If there’s anything I’ve learned about American politics over the past decade, it’s this: First, regressives will do anything – and I mean anything – to obtain power (the real purpose of which is to loot the public fisc of all items not securely nailed to the floor). And, second, just about everything they try works when employed against an American public possessed of stunning political immaturity.
It comes as little surprise, therefore, that two things happened over the last couple of weeks. One, that Barack Obama was swiftboated by means of a bogus inference in order to make him look like an angry black radical. And two, that a lot of dumb voters went for it.
It was pretty inevitable, really. I mean, the guy was getting rather, um, uppity, if you know what I mean. Winning elections and all. Mobilizing millions of voters. And so on. Plus he’s talking like he might actually, really, seriously, shut off the government teat of Iraq war no-bid contracts, NAFTA/WTO-based cheap labor, and massive tax transfers for the hyper-wealthy. This sh*t had to end.
True, John McCain is not quite as reliable a special interests whore as, say, Mitt Ownme, but he knows where his bread is buttered, and sometimes it seems like he even genuinely believes all the crap they feed him. Anyhow, he’s far more controllable than some Democrat, especially one who seems increasingly able to get voters (with a massive assist from the complete failure of Bush and the regressive agenda) to cease responding to the cues for which they’ve been so well trained these last decades. Hear that bell? Salivate now. We say "Jump"? Ask "How high?" See that grainy image of a black criminal? Vote Republican. Oh, and please be sure to hand over your wallet before exiting the building.
No doubt about it, people. The American plutocracy paid good money to create such a well disciplined voting class, and they’re not about to let that investment go down the drain without a fight.
The damn thing about it, though, is that Obama hardly gives them anything to work with. I mean, the guy is mild-mannered to a fault. He’s inspirational when he speaks, never angry and alienating. He was supposed to be vulnerable for opposing the stupidest foreign policy decision ever made, but instead all except the most low-wattage voters see Iraq as, well, the stupidest foreign policy decision ever made. I mean, the guy doesn’t even really seem black.
That only leaves one option remaining, then: Swiftboat the SOB. Find some tangential pseudo-vulnerability that goes after Obama’s biggest potential asset and turn it into a negative. Is he coming off to a mesmerized public as some kind of post-ideological, post-racial-divide healer who could unite the country and return us to our sanity? Then he must be turned into Eldrige Cleaver. All that’s needed to complete the picture is a big ‘fro, a beret and an AK-47 with a menacing tilt to it.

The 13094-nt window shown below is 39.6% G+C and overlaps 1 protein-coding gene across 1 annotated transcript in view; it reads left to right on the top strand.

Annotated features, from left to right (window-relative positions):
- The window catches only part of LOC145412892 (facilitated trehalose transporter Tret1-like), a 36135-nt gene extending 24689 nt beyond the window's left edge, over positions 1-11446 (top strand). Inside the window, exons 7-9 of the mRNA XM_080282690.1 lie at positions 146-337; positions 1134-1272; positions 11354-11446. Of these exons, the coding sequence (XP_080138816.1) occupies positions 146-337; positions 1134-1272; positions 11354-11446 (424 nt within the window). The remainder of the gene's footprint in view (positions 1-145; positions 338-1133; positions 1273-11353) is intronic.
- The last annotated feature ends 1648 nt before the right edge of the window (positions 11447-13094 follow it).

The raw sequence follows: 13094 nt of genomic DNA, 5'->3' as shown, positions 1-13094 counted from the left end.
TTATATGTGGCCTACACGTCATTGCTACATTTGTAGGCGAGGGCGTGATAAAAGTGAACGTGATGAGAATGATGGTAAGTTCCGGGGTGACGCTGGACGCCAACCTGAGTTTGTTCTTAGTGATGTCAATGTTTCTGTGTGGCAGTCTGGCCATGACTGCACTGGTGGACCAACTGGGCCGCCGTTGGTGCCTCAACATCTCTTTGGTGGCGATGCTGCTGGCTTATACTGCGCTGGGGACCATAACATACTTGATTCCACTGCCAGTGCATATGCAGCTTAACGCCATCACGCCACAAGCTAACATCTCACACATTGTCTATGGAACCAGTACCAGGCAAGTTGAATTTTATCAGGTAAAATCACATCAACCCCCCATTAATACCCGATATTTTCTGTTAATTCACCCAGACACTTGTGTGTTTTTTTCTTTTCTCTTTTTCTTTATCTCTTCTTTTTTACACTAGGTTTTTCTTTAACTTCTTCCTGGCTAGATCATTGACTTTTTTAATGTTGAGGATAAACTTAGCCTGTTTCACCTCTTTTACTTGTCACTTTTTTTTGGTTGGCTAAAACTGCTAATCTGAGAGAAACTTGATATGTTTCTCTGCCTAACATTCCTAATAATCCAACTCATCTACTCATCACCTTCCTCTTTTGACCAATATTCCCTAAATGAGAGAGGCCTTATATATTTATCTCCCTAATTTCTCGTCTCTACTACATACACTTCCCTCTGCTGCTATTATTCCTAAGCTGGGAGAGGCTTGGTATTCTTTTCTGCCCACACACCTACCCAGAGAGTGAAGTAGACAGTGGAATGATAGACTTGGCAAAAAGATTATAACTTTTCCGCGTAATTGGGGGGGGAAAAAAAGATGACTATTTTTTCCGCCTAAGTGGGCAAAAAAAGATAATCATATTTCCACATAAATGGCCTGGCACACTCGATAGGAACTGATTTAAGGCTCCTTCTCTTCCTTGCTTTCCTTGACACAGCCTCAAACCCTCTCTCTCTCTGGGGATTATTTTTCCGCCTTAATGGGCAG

Preposterous? Think it can’t be done? So did I, until I saw a guy with three Purple Hearts and a Silver Cross turned into a weak, wimpy, lying coward, in order to make sure that a weak, wimpy, lying coward who went to Margaritaville instead of the Mekong Delta during the Sixties could be portrayed as some sort of macho tough guy, and thus steal another four years in the White House.
Fortunately, Obama is no John Kerry. The latter waited three weeks to respond to the attacks against him. He might as well have waited three years. Obama didn’t make the same mistake. And when he did speak, what a tour de force it was.
The most stunning feature of his speech was the least overt. This was a speech about his pastor, but that was not its central motif. This was a discussion of race, of course, but that was not its deepest theme.
What really mattered most about this speech was the way in which Obama addressed us. American politicians have treated the voting public with barely concealed contempt for so long now, we’ve largely forgotten what respectful discourse looks like. On March 18th, Obama reminded us.
Forget about charisma, a very much overrated if not dangerous characteristic in politicians anyhow. What matters instead is this: It’s been decades since someone spoke to the public with this much honesty and sophistication about our society and its choices. It was breathtaking just to witness that level of esteem pointed in our direction.
All the more so because of the epoch we’ve just survived. George Bush is far from the only contemptuous politician in recent history, but he is surely the worst of the lot, and his politics are instructive because of that.
In Bush’s world, everyone is two-dimensional, at best. They’re either good or evil. Folks is either with us or with the enemy. In Bush’s comic book reality, no issue is ever nuanced. There’s only right – which, remarkably, always happens to be his way – and there’s wrong. Once asked if he could name any mistakes he’d made as president, a flustered Bush was unable to identify even a single one. (I wish I could have been there to assist him. We probably could have made a dent in it after a week or two.) He cannot conceive that anyone he’s labeled evil could have legitimate grievances. He cannot imagine that America could ever have committed any crimes, such as using violence to achieve political ends.
Or so he acts when he speaks to us. I doubt he truly believes his own sorry shtick, which of course only makes it far worse.
Nor has the so-called opposition been much better. While their positions on issues might be slightly more thoughtful (and how could they be less so?), one has little sense from a John Kerry or a Hillary Clinton that they can say something just because it is truthful, as opposed to because they’ve calculated that it’s popular. Theirs is different from Republican pandering in scale and destructiveness, but not in kind. It is still pandering for purposes of personal benefit.